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Suppose I'm playing a C major triad, does the order matter in regards to pitch?

Does the C have to the be lowest note?

Does the E have to be lower than the G?

Are the rules the same regarding other types of chords?

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Order of the notes in a chord will not change the name of the chord or the quality of the chord (major, minor, dim, etc).

However it depends on what you mean by "does it matter".

Sure it matters for voice leading, stylistic tendencies, and should be considered when writing a piece but if you need to play a C major triad it will be a triad regardless of the lowest note. FYI a chord that has a note that is not the root as its lowest note is an inversion of that chord. So an E in the bass of a C major triad is said to be in first inversion.

One note is when a composer (sheet music, lead sheet, etc) specifically tells you to play a chord over a certain note. For example if the chord is C/G you should play a voicing of a C major triad that has G in the bass (lowest note) which is the second inversion and could be called "C over G".

  • Thanks for response, I've been introduced to inversions when it comes to triads but does this also apply for 7th chords as well? – Ryan Searle Feb 1 at 14:39
  • Yes. 7th in the bottom is third inversion. – b3ko Feb 1 at 14:40
  • Thanks, this is going to help me a lot. If I understand it correctly this means you'll have n-1 inversions where n is the amount of unique notes in the chord. – Ryan Searle Feb 1 at 14:43
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    @RyanSearle -- that is correct; n-1 inversions, and don't forget the un-inverted chord, which is often said to be in root position. But note that for each inversion (and also for root position chords) there are many more voicings available that rearrange the notes above the bass note. – David Bowling Feb 1 at 15:18
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In terms of what you hear as a whole when listening the order of the notes does not matter. But having different parts of the chord as the bass notes, say the fifth or the third or the major/minor seventh, which are all common to use, are what are called inversions. I won't go in to all of the various ways you can use inversions because there are too many to talk about but the most common one would be for planning out a descending/ascending bass line. This is incredibly common on jazz arrangements. You should think of them in the sense of achieving different "lines" or riffs that get you from chord X to chord Y -- inversions just make it easier to do this as you then are not limited to only following the root notes of the chord structure. which would be incredibly boring and lackluster.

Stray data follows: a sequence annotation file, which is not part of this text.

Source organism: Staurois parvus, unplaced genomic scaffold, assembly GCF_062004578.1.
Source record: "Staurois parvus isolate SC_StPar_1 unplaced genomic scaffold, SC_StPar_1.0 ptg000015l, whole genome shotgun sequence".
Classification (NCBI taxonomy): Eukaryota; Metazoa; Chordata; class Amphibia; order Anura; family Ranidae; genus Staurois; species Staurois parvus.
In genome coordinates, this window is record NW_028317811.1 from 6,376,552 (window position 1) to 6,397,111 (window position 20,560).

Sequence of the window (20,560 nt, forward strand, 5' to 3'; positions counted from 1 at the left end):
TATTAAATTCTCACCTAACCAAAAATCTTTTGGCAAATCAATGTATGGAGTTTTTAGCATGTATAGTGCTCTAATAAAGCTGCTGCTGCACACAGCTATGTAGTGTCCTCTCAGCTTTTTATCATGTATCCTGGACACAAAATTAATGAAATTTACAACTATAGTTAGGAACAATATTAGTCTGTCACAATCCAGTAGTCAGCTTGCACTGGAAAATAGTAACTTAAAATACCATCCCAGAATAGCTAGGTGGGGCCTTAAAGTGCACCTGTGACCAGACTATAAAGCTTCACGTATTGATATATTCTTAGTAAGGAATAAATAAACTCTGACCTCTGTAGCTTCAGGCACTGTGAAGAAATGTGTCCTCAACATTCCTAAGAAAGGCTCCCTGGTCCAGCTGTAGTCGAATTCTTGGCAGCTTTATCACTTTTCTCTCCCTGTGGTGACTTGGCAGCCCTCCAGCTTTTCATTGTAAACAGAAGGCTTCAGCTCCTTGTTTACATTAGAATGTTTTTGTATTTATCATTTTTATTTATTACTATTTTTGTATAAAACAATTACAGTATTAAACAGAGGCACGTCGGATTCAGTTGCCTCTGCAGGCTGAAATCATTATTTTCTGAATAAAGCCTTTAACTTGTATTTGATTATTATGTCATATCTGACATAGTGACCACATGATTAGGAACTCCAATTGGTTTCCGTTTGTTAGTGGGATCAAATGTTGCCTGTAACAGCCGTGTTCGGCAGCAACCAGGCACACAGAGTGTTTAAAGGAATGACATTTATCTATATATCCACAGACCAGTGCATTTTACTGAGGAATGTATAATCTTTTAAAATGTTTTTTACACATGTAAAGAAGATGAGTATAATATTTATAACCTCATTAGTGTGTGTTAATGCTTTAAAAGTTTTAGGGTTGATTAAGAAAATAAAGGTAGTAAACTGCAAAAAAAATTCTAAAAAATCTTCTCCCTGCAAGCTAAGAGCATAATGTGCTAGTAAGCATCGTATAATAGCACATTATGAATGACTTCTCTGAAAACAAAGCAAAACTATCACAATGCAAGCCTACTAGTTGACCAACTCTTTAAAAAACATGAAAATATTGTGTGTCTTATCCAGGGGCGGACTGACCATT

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In some variants of CPP harmony, the order of notes in a chord does matter. Baroque (and Rennaissence theorists (those living in the 1500-1750 or so period, not moderns discussing old music) did consider the inversions of chords as being different to a greater degree than most pop or jazz theorists. Things like a 5-6 technique (moving the harmony from C-E-G to C-E-A) were taken as closer than C-E-G to E-G-C as the bass note is the same. This was done even though inversions were known. This idea does fit well with a figured bass approach also.

Another example is the 6-4 chord. A cadential 6-4 chord occurs in progressions like G-C-E-G followed by G-B-D-F then some form of C chord. One can read the 6-4 as being a version of a C chord or as a decoration of a G chord. (I prefer to think of them as a object in themselves with various types of uses.)

It's not wrong to consider all chord inversions as being variants of the same chord; but it may be helpful to consider other ideas in addition. Similarly one can treat vii0 or vii07 as a V or V7 with the bass elided as well as a chord based on scale step 7.(Minor key harmony has a diminished chord on step 2 also which seems to be generally based on that step.)

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